If a week-long Masters badge is the Holy Grail of sports tickets that can demand a five-figure investment, what does that make an authentic Masters Tournament trophy? We’re about to find out. Sam Snead’s official 1949 Masters Tournament trophy is up for auction, and if the price for one fetched in 2021 is any indication, this particular nine-kilogram silver lump will smash the record for collectable golf trophies.
Snead’s son Jack consigned the trophy, which was created for his dad after the Masters Tournament began giving out the iconic clubhouse-shaped award along with a green jacket in 1993. Champions who won the tournament before 1993 could commission their own trophies, and Golden Age Auctions says approximately nine of those “retroactive” versions were made and distributed. The Snead trophy up for auction represents his 1949 victory, when he beat Johnny Bulla and Lloyd Mangrum by three shots for his first Masters title. It was also the last Masters in which Bobby Jones played.
Gary Player’s “retroactive” 1974 trophy went for more than $US520,000 in 2021, and that sale came with an unseemly side-helping of bitterness from Player over how his memorabilia had been handled by both his family and collectors who re-sold items they bought for charity. Snead’s trophy doesn’t carry the same cloud, and it represents one of the few opportunities to obtain “membership” in one of golf’s most exclusive fraternities. After all, as Golden Age says, what are the odds that jillionaire green jacket holders like Tiger Woods, Phil Mickelson and Jon Rahm will be holding garage sales for their trophies?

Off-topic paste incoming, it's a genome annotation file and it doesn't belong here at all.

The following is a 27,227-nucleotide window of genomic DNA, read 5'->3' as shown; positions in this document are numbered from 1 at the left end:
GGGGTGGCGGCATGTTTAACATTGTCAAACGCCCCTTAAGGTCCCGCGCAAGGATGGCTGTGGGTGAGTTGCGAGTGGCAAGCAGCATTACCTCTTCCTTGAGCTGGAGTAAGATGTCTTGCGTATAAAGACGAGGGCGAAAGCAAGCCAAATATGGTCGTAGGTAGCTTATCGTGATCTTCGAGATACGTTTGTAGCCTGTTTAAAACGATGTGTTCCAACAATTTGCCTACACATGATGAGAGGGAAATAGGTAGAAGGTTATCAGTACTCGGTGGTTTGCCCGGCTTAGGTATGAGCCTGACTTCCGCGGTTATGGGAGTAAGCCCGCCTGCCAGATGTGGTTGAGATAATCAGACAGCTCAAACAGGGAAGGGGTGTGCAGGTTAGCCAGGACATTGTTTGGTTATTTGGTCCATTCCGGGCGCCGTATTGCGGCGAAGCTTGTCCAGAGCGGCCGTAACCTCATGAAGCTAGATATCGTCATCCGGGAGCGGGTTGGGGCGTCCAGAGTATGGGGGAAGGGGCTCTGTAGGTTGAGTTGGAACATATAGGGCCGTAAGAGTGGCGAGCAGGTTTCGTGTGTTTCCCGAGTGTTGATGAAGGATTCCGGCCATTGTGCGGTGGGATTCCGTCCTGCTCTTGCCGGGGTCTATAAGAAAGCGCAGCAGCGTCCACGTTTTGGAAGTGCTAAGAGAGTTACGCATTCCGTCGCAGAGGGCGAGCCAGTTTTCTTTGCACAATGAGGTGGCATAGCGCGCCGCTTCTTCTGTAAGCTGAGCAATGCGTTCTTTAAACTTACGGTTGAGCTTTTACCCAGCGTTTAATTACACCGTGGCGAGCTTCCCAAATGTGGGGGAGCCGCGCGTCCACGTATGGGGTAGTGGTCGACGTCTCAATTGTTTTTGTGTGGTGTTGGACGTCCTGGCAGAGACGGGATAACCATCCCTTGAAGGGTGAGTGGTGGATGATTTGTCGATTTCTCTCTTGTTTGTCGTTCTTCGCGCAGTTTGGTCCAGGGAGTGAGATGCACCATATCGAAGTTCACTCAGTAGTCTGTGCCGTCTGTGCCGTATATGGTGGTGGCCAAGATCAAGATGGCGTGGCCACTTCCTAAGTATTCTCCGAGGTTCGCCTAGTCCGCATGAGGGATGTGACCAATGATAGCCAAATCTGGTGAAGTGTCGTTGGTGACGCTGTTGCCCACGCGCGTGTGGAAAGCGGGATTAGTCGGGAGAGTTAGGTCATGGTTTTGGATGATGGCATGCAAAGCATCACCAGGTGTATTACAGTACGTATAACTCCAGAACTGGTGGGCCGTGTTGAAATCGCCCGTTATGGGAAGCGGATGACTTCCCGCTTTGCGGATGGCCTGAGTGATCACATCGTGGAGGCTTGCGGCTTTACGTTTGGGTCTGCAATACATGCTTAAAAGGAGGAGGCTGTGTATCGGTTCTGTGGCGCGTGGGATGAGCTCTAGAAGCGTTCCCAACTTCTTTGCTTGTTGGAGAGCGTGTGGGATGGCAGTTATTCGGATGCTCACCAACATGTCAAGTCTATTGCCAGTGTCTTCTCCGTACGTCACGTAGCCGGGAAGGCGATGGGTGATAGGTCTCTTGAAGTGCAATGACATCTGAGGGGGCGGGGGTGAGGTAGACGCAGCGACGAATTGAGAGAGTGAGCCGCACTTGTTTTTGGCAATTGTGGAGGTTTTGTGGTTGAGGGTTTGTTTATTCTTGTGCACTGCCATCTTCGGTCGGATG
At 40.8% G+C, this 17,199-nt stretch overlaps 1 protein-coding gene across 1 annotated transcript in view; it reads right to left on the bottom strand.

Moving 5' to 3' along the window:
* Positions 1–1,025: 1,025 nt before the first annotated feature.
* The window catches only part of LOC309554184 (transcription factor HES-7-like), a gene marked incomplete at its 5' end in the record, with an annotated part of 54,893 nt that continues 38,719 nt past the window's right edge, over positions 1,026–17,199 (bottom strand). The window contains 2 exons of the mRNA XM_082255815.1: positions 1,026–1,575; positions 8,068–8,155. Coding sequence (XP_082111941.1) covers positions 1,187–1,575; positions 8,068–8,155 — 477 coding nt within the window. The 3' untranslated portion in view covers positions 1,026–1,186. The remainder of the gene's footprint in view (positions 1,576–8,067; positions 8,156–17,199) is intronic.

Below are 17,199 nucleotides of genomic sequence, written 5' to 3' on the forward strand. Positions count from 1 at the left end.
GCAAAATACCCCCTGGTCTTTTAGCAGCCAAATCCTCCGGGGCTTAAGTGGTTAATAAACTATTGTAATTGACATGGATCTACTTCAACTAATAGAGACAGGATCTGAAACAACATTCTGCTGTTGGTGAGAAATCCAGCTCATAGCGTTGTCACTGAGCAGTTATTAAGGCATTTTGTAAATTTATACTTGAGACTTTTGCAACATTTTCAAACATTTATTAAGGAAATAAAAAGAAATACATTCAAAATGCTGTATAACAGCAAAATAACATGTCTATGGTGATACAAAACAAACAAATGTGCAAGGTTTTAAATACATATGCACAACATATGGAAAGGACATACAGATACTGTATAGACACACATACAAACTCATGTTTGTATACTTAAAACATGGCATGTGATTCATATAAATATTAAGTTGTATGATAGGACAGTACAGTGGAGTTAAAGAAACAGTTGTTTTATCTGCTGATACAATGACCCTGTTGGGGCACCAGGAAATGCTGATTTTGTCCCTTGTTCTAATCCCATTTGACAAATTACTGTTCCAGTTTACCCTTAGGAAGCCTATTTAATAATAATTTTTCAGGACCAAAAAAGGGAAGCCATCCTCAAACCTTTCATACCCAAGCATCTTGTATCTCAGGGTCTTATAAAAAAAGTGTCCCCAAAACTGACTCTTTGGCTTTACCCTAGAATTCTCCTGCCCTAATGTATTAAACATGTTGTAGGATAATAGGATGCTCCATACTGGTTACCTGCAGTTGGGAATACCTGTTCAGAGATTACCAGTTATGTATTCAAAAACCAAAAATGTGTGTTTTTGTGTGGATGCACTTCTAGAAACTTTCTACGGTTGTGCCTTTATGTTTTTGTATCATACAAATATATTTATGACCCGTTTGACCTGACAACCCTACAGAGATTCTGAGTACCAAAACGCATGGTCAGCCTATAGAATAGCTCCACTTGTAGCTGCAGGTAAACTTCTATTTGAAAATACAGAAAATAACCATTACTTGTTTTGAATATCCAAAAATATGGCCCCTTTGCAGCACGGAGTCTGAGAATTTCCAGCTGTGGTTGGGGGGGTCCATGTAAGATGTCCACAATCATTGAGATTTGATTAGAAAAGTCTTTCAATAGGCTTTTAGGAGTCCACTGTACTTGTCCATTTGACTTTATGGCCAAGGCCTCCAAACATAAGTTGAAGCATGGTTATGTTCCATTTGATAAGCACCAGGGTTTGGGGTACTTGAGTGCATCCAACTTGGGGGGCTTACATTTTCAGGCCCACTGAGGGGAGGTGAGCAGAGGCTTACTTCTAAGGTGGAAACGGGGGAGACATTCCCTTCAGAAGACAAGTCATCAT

If Snead’s trophy does approach seven figures, you could still come away with a slice of Augusta National history without raiding your superannuation fund. Also up for auction is an early stock certificate distributed to Augusta National members signifying their financial interest in the club. Collectors are probably less interested about the 1944 certificate belonging to canned food magnate Clement Castleberry than they are about Bobby Jones’ signature on the bottom. Buying it still won’t move you up in the ticket line, though.